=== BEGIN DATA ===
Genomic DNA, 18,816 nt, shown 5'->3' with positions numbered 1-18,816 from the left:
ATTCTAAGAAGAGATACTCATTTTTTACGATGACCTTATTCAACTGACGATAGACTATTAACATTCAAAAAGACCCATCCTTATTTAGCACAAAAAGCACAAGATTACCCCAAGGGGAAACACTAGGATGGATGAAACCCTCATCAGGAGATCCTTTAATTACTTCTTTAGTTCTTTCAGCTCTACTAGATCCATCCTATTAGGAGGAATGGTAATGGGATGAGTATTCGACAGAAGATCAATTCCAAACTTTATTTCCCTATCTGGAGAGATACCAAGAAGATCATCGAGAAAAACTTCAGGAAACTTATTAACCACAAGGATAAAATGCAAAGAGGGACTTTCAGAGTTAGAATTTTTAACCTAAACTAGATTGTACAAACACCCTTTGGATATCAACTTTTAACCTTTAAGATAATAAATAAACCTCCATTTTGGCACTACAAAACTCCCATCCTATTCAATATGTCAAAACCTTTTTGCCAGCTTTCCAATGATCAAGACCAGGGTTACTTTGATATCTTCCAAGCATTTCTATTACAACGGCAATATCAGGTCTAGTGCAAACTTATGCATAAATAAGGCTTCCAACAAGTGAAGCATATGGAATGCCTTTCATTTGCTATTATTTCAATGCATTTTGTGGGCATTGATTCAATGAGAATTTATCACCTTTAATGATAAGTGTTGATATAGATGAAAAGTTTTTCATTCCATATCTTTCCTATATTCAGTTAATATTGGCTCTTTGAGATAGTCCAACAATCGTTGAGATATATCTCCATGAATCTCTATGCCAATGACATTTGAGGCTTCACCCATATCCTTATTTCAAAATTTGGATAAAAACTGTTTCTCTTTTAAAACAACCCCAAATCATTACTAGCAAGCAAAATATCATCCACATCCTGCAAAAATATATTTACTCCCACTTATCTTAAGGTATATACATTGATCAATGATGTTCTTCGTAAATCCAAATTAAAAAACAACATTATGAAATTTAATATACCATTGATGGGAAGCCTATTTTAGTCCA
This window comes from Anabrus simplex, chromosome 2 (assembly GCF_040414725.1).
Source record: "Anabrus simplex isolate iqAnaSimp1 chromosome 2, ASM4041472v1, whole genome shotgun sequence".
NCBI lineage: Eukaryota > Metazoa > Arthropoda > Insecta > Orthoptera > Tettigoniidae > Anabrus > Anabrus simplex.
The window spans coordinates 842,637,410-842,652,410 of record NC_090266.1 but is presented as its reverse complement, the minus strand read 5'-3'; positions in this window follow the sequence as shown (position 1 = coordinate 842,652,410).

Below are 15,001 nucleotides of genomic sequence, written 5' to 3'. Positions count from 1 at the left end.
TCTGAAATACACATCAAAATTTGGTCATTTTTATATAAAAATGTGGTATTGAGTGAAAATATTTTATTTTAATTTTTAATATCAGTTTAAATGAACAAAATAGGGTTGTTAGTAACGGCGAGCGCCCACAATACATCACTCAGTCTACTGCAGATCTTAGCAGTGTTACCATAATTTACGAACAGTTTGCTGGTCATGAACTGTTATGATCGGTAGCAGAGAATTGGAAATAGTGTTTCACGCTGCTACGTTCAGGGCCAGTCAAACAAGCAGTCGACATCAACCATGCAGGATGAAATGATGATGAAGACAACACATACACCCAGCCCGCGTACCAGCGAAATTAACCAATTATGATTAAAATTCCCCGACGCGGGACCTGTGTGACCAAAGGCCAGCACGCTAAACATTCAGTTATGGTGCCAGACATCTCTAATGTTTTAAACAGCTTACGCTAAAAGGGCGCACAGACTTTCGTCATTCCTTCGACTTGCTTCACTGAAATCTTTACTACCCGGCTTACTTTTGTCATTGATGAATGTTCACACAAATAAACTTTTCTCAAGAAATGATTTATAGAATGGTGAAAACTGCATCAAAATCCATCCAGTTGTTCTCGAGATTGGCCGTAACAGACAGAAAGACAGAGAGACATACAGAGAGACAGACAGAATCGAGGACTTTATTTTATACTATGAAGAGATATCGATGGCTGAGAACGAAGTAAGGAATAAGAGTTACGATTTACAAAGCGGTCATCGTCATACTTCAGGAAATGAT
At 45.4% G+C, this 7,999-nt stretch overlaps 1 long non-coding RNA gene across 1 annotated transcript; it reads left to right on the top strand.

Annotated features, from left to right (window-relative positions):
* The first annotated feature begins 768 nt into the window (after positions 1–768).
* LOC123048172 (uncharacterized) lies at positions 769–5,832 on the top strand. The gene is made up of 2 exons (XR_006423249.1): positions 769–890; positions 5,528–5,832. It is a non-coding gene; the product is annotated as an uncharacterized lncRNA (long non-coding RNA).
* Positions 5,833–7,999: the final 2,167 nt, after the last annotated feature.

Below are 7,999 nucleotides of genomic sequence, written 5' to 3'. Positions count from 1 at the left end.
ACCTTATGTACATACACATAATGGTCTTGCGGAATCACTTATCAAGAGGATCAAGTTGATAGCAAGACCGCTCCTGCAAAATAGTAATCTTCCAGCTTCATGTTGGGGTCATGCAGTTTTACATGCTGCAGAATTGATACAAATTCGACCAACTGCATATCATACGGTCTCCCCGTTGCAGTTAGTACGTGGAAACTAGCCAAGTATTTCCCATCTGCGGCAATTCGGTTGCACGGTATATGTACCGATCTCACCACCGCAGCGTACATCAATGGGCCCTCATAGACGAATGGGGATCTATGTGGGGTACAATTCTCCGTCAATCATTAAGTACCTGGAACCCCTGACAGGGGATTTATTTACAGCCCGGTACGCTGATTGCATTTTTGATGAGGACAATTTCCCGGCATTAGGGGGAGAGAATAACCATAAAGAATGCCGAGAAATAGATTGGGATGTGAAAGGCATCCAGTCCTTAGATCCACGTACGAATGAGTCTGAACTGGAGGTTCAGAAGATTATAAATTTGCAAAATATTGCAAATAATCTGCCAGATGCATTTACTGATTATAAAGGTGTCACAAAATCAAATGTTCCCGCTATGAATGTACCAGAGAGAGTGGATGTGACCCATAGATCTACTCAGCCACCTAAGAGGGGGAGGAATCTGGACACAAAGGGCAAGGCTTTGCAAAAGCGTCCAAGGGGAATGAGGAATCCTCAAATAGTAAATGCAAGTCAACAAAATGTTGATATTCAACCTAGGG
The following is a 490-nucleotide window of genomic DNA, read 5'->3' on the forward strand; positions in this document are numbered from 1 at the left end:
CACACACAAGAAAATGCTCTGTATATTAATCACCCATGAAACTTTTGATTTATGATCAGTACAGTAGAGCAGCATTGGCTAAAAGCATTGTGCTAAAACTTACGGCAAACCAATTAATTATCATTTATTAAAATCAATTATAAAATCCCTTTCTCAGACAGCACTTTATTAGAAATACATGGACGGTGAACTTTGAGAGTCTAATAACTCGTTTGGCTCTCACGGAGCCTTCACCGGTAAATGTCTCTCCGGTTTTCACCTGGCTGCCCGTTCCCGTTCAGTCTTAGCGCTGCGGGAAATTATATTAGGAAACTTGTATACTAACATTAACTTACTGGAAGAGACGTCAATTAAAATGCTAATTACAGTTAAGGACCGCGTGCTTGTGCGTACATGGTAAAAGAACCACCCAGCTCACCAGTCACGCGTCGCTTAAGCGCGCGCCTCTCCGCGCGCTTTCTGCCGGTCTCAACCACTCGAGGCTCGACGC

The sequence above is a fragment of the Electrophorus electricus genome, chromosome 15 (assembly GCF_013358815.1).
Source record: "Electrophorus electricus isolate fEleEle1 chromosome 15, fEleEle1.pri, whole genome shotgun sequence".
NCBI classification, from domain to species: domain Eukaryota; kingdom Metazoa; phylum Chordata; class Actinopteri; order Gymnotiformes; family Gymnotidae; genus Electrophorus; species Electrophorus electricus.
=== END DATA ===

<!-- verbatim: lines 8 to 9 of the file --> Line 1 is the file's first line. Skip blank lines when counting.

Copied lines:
TCTGAAATACACATCAAAATTTGGTCATTTTTATATAAAAATGTGGTATTGAGTGAAAATATTTTATTTTAATTTTTAATATCAGTTTAAATGAACAAAATAGGGTTGTTAGTAACGGCGAGCGCCCACAATACATCACTCAGTCTACTGCAGATCTTAGCAGTGTTACCATAATTTACGAACAGTTTGCTGGTCATGAACTGTTATGATCGGTAGCAGAGAATTGGAAATAGTGTTTCACGCTGCTACGTTCAGGGCCAGTCAAACAAGCAGTCGACATCAACCATGCAGGATGAAATGATGATGAAGACAACACATACACCCAGCCCGCGTACCAGCGAAATTAACCAATTATGATTAAAATTCCCCGACGCGGGACCTGTGTGACCAAAGGCCAGCACGCTAAACATTCAGTTATGGTGCCAGACATCTCTAATGTTTTAAACAGCTTACGCTAAAAGGGCGCACAGACTTTCGTCATTCCTTCGACTTGCTTCACTGAAATCTTTACTACCCGGCTTACTTTTGTCATTGATGAATGTTCACACAAATAAACTTTTCTCAAGAAATGATTTATAGAATGGTGAAAACTGCATCAAAATCCATCCAGTTGTTCTCGAGATTGGCCGTAACAGACAGAAAGACAGAGAGACATACAGAGAGACAGACAGAATCGAGGACTTTATTTTATACTATGAAGAGATATCGATGGCTGAGAACGAAGTAAGGAATAAGAGTTACGATTTACAAAGCGGTCATCGTCATACTTCAGGAAATGAT
At 45.4% G+C, this 7,999-nt stretch overlaps 1 long non-coding RNA gene across 1 annotated transcript; it reads left to right on the top strand.